ashcroft surgery,

Newlands Way, Eccleshill, Bradford, BD10 0JE, West Yorkshire, UK

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  • CALL 111 –  open 24 hours for help with medical problems of short duration and sudden onset
  • ANY LOCAL PHARMACIST for good advice about medicines, minor illness
  • DISTRICT NURSES: 01274 256 131 for wounds, dressings, elderly people
  • HEALTH VISITORS: 01274 221 223 for advice about babies and children
  • MIDWIVES: 01274 623 952 if you’re pregnant
  • National Coronavirus Support Line 0333 880 6619

Diabetes and Ramadan

ramadanWe understand how important Ramadan is

We understand how important Ramadan is for our Muslim patients.  It is a holy time and we understand that many of you see it as an honour to do it. During the Islamic holy month of Ramadan, we understand that Muslims are obliged to fast between sunrise and sunset, abstaining from all food and drink during daylight hours. People who are sick, including people with diabetes, do not have to fast during Ramadan as the Koran exempts them from doing so. Despite this, some people with diabetes may still wish to observe Ramadan by fasting. If so, it is important that they seek advice from their diabetes healthcare team in order to understand the risks involved and how these might be reduced.

Why we get worried about fasting in diabetes

Some tablets (sulphonylureas) and insulin can make your blood glucose (sugar) level go low (hypo). If you are not eating but are still taking this type of tablet or insulin, then it is more likely a hypo will happen. Another danger is that you might become dehydrated (not enough fluid/water in your body). This can happen if your blood glucose level is too high (higher than 10mmol/l). Your body tries to lower the blood glucose level by passing urine (water). If you are not drinking (water and tea for example) because you are fasting, then the blood glucose level will get higher still and you can become very ill.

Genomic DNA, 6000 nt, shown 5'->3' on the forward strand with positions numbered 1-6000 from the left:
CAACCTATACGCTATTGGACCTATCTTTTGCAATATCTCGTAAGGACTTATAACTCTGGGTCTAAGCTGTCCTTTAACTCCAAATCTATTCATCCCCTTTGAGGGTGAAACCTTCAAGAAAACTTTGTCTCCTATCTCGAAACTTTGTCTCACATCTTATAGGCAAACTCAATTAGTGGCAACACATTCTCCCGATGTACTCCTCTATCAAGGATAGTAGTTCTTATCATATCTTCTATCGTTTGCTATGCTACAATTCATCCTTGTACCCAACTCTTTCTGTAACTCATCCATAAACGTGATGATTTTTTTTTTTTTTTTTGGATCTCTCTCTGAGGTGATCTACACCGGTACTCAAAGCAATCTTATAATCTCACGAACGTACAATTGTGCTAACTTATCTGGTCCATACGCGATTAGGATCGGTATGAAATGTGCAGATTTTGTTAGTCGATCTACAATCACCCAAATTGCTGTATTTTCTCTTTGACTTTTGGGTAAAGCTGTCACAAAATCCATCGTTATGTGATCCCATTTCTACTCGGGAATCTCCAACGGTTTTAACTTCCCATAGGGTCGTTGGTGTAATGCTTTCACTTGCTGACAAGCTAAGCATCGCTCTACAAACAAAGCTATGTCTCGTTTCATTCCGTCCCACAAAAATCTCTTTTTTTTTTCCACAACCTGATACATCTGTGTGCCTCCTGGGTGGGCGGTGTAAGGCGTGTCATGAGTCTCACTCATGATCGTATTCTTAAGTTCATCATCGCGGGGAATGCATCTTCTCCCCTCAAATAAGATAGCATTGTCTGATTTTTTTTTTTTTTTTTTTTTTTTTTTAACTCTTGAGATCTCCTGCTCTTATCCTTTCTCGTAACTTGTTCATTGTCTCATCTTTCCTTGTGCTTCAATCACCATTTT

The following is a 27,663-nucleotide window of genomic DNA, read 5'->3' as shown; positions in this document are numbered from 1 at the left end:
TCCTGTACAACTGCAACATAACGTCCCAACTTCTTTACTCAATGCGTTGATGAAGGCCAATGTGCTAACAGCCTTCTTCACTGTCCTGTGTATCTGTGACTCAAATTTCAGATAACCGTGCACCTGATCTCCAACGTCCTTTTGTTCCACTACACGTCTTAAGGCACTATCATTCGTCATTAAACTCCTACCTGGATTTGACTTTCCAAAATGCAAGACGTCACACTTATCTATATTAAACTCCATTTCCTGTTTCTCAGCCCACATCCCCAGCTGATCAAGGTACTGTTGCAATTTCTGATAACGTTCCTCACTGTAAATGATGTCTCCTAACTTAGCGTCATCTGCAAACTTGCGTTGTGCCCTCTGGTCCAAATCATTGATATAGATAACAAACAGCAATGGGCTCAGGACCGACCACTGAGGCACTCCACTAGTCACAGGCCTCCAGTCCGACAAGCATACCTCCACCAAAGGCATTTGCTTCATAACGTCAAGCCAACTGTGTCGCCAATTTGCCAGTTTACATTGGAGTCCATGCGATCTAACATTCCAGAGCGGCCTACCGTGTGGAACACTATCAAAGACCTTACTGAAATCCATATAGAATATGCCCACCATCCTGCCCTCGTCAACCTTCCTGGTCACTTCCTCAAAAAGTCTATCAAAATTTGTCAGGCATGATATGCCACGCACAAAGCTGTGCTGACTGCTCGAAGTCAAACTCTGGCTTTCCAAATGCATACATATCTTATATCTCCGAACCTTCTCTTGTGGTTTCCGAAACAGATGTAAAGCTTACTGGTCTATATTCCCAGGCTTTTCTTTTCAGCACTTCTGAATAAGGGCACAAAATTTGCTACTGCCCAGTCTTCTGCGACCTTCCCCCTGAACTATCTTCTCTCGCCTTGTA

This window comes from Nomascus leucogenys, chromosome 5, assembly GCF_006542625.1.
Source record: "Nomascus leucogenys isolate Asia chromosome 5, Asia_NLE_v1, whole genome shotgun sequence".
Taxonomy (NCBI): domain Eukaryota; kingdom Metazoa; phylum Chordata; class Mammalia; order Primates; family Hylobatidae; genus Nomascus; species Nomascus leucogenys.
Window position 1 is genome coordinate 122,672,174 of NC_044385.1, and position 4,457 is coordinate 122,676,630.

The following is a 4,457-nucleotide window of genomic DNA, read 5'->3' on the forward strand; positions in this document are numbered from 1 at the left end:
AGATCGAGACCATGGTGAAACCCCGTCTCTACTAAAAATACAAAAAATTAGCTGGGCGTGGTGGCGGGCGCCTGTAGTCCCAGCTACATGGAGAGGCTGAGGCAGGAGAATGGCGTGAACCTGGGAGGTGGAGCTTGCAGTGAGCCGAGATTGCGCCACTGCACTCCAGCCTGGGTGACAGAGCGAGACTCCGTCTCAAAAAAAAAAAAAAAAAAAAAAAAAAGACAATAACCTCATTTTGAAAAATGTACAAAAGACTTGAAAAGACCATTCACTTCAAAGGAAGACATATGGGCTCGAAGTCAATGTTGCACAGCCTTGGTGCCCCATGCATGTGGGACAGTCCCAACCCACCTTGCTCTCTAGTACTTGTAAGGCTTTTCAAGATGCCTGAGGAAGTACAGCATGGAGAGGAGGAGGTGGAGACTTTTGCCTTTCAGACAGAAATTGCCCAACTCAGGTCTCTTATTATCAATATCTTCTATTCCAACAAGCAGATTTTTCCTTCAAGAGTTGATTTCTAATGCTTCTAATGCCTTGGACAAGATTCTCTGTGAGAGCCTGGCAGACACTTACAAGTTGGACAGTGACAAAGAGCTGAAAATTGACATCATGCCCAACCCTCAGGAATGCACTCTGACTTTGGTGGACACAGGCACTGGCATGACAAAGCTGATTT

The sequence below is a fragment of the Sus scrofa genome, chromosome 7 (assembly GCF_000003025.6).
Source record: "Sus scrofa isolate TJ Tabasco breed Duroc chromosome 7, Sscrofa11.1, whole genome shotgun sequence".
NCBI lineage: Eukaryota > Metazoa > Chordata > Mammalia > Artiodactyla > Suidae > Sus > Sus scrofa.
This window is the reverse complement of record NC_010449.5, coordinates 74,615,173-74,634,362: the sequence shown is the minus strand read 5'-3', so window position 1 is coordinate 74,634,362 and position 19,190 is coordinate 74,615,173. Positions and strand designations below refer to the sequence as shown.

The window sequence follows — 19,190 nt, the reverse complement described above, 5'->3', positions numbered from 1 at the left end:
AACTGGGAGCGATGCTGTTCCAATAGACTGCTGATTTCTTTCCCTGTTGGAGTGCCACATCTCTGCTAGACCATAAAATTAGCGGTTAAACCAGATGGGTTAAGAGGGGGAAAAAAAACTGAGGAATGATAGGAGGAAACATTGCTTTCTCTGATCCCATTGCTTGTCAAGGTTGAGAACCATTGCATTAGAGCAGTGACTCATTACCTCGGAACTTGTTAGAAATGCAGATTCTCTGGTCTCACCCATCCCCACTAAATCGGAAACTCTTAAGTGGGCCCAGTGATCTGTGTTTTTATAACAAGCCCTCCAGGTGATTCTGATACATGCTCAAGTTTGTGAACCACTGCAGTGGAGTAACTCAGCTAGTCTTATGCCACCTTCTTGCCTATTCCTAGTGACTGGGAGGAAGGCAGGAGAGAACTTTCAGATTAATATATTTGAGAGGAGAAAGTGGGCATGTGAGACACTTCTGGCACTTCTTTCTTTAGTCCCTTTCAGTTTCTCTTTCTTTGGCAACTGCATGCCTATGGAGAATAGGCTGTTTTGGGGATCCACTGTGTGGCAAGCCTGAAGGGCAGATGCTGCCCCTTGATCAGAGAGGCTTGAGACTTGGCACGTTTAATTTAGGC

• You must speak to your diabetes doctor or nurse before you fast. They can check how well your body is coping with the diabetes. If they are worried that your body is not coping very well, and there are signs of damage due to high blood glucose levels, then they may recommend you do not fast.
  • If you are unwell during the fast, you should test your blood glucose level. This is important as your level can be high or low and you will have to treat this.
  • If you have a clinic appointment during Ramadan you can change this for a better time for you to attend.  Make sure you speak to your doctor or nurse about this.

People whose diabetes is well controlled by either diet or diabetes drugs may be at lower risk of health problems during fasting than people who have recently experienced complications relating to their diabetes or whose blood glucose is poorly controlled. Doctors are likely to recommend that people at greater risk do not fast at all.

People with diabetes who wish to fast are encouraged to monitor their blood glucose more frequently during fasting, and to remember the usual advice that applies to eating different types of foods. For example, many of the foods that are commonly used to break fast during Ramadan (at Iftar) are high in carbohydrate and fat. The early-morning meal (Sehri) should be eaten as late as possible. Doses of insulin or diabetes drugs will need adjustment. However, if glucose levels become either too high or too low, the fast should be broken immediately.

Changes you can make to what you eat

During Ramadan you have a very different routine for meals. It would usually mean you have two meals a day; the Sehri (early morning meal) which can be eaten as early as 04.00 and the Iftar (after sunset when the fast ends for the day). The Iftar includes large meals with lots of carbohydrate (starchy) food such as chapattis, and rice but also lots of sugary drinks. A lot of the food is fried.